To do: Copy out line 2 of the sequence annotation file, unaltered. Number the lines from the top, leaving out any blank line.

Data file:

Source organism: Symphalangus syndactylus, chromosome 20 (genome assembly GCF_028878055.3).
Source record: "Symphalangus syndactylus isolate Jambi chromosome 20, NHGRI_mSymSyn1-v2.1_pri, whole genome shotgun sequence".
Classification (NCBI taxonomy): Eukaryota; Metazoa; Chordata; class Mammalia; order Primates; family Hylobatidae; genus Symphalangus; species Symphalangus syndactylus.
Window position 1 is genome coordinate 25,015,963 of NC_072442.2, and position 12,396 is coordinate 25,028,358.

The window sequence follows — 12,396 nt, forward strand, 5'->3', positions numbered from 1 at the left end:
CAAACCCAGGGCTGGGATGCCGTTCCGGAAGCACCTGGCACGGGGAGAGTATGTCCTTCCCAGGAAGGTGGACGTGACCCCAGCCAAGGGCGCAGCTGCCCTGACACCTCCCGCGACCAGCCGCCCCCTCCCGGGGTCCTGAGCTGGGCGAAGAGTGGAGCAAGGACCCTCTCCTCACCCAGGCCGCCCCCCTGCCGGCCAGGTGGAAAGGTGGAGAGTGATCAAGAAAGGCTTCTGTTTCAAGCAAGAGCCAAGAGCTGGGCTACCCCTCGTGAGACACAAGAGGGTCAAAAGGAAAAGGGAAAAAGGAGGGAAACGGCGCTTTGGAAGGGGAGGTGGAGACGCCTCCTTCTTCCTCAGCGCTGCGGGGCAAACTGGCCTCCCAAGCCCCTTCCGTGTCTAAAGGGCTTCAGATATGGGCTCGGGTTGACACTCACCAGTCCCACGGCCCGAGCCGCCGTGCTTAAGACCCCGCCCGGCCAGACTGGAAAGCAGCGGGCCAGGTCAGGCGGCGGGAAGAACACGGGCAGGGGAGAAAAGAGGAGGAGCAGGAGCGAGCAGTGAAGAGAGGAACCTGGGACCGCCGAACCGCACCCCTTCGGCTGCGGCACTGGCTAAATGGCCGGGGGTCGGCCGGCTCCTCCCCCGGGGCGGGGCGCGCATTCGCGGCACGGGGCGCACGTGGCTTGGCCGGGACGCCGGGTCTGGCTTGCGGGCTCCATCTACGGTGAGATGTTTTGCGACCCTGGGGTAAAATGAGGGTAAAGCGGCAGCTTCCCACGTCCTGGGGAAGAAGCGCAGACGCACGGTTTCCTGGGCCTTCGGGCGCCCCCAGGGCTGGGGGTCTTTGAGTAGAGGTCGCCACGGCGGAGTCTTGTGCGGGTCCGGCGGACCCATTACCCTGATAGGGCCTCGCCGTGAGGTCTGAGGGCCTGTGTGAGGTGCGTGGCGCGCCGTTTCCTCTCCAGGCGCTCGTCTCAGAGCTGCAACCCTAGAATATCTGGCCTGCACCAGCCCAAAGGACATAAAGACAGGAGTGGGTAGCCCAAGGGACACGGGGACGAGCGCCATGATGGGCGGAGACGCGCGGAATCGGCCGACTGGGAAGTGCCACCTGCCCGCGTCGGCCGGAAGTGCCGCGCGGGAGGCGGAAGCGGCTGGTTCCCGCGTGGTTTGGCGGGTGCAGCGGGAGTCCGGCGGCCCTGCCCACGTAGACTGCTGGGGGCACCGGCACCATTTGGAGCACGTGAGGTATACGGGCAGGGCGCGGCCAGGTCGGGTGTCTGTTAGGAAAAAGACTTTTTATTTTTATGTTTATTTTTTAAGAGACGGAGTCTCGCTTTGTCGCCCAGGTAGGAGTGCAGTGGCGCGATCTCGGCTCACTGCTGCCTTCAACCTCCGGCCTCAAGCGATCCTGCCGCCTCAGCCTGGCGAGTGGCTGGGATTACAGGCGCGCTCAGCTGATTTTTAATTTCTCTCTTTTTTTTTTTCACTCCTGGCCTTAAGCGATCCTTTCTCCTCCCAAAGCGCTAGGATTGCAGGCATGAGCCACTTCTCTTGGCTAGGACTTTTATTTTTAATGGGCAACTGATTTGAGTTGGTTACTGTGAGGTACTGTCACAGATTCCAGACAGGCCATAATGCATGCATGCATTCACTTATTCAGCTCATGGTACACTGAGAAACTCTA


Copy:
Source record: "Symphalangus syndactylus isolate Jambi chromosome 20, NHGRI_mSymSyn1-v2.1_pri, whole genome shotgun sequence".